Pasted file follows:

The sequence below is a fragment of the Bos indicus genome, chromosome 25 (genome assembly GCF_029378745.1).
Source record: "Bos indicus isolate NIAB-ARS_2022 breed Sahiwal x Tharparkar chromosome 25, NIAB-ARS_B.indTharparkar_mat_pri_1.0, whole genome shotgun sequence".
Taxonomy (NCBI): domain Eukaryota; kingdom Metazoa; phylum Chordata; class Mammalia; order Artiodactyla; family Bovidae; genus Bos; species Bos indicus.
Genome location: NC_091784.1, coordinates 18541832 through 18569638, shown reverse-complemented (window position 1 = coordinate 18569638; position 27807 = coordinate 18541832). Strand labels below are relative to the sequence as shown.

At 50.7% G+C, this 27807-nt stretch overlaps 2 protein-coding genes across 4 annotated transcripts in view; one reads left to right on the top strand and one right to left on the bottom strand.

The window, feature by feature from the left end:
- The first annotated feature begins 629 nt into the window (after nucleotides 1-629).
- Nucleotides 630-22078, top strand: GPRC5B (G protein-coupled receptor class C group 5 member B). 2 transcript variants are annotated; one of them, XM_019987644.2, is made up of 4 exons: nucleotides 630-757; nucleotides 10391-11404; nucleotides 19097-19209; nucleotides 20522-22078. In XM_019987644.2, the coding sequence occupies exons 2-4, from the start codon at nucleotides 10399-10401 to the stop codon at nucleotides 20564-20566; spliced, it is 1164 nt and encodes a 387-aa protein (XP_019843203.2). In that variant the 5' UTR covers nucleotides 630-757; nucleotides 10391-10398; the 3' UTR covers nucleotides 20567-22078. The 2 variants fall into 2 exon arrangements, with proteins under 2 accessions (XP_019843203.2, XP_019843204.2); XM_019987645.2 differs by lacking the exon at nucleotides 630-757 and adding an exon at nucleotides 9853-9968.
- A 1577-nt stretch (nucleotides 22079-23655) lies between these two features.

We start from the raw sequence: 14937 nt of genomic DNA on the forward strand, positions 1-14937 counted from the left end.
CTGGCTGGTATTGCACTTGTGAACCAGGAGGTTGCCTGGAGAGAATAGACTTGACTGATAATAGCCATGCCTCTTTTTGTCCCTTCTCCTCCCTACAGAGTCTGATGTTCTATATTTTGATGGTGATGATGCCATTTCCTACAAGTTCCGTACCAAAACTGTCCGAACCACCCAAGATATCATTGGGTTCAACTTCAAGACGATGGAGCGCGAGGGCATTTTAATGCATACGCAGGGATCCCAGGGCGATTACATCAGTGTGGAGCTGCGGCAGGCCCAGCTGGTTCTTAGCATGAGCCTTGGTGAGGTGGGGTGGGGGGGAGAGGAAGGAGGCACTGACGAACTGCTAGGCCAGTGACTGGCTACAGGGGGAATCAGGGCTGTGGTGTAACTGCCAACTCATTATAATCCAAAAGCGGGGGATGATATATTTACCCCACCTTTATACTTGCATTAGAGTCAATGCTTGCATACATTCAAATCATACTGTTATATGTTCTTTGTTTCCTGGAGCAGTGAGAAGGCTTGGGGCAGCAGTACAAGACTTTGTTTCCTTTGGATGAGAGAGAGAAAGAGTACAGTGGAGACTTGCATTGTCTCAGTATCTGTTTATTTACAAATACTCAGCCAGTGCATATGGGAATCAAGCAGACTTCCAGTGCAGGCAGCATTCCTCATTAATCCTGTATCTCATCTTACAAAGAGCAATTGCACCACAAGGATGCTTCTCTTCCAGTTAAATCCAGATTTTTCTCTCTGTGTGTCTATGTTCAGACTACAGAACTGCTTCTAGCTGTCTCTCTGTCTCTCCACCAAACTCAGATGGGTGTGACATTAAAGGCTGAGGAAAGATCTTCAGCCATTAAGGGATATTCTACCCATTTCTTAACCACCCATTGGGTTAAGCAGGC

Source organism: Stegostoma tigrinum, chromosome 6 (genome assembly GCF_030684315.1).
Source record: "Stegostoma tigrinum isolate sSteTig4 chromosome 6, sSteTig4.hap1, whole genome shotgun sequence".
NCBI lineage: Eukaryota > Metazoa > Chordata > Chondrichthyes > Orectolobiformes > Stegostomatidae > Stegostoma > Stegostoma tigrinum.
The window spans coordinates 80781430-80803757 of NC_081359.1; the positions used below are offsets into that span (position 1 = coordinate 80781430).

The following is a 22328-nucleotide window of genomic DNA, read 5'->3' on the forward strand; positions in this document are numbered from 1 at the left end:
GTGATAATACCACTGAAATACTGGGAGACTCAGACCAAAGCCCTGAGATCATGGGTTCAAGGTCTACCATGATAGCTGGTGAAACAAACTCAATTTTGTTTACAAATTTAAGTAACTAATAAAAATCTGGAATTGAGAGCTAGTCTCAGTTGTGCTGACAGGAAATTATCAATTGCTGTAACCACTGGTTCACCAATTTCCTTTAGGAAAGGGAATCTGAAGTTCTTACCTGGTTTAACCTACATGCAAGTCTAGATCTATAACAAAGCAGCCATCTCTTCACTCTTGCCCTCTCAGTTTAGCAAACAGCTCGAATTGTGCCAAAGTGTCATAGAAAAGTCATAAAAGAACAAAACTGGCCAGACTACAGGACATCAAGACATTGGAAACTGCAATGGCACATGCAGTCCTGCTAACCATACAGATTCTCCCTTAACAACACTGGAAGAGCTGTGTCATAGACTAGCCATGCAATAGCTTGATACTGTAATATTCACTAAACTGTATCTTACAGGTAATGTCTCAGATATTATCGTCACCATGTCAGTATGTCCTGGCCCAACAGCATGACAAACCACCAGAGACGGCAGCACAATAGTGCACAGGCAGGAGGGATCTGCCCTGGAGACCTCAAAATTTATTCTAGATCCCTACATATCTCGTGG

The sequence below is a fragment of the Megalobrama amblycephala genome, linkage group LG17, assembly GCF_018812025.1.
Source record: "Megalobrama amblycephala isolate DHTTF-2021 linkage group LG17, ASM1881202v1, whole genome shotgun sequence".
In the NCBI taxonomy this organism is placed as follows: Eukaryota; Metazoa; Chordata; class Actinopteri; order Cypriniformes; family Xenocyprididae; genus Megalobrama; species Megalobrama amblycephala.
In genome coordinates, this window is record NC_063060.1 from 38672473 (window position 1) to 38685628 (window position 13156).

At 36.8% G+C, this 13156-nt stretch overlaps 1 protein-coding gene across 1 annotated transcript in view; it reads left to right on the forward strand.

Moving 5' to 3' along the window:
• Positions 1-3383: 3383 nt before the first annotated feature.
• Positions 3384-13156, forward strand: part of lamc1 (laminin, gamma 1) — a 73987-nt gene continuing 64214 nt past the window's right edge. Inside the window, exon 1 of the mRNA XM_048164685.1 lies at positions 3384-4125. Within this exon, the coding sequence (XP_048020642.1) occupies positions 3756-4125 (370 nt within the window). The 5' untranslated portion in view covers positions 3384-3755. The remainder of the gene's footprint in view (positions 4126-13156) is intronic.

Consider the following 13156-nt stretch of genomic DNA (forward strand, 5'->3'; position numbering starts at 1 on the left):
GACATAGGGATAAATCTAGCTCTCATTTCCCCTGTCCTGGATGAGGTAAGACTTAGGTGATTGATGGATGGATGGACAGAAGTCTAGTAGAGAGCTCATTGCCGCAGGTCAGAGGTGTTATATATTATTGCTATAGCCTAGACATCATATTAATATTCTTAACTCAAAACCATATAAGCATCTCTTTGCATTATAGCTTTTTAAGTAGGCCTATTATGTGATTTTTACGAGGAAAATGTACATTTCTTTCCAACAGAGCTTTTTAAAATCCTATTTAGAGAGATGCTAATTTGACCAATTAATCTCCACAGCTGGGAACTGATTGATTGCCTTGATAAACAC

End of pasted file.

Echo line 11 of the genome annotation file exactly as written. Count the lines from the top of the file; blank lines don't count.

CTGGCTGGTATTGCACTTGTGAACCAGGAGGTTGCCTGGAGAGAATAGACTTGACTGATAATAGCCATGCCTCTTTTTGTCCCTTCTCCTCCCTACAGAGTCTGATGTTCTATATTTTGATGGTGATGATGCCATTTCCTACAAGTTCCGTACCAAAACTGTCCGAACCACCCAAGATATCATTGGGTTCAACTTCAAGACGATGGAGCGCGAGGGCATTTTAATGCATACGCAGGGATCCCAGGGCGATTACATCAGTGTGGAGCTGCGGCAGGCCCAGCTGGTTCTTAGCATGAGCCTTGGTGAGGTGGGGTGGGGGGGAGAGGAAGGAGGCACTGACGAACTGCTAGGCCAGTGACTGGCTACAGGGGGAATCAGGGCTGTGGTGTAACTGCCAACTCATTATAATCCAAAAGCGGGGGATGATATATTTACCCCACCTTTATACTTGCATTAGAGTCAATGCTTGCATACATTCAAATCATACTGTTATATGTTCTTTGTTTCCTGGAGCAGTGAGAAGGCTTGGGGCAGCAGTACAAGACTTTGTTTCCTTTGGATGAGAGAGAGAAAGAGTACAGTGGAGACTTGCATTGTCTCAGTATCTGTTTATTTACAAATACTCAGCCAGTGCATATGGGAATCAAGCAGACTTCCAGTGCAGGCAGCATTCCTCATTAATCCTGTATCTCATCTTACAAAGAGCAATTGCACCACAAGGATGCTTCTCTTCCAGTTAAATCCAGATTTTTCTCTCTGTGTGTCTATGTTCAGACTACAGAACTGCTTCTAGCTGTCTCTCTGTCTCTCCACCAAACTCAGATGGGTGTGACATTAAAGGCTGAGGAAAGATCTTCAGCCATTAAGGGATATTCTACCCATTTCTTAACCACCCATTGGGTTAAGCAGGC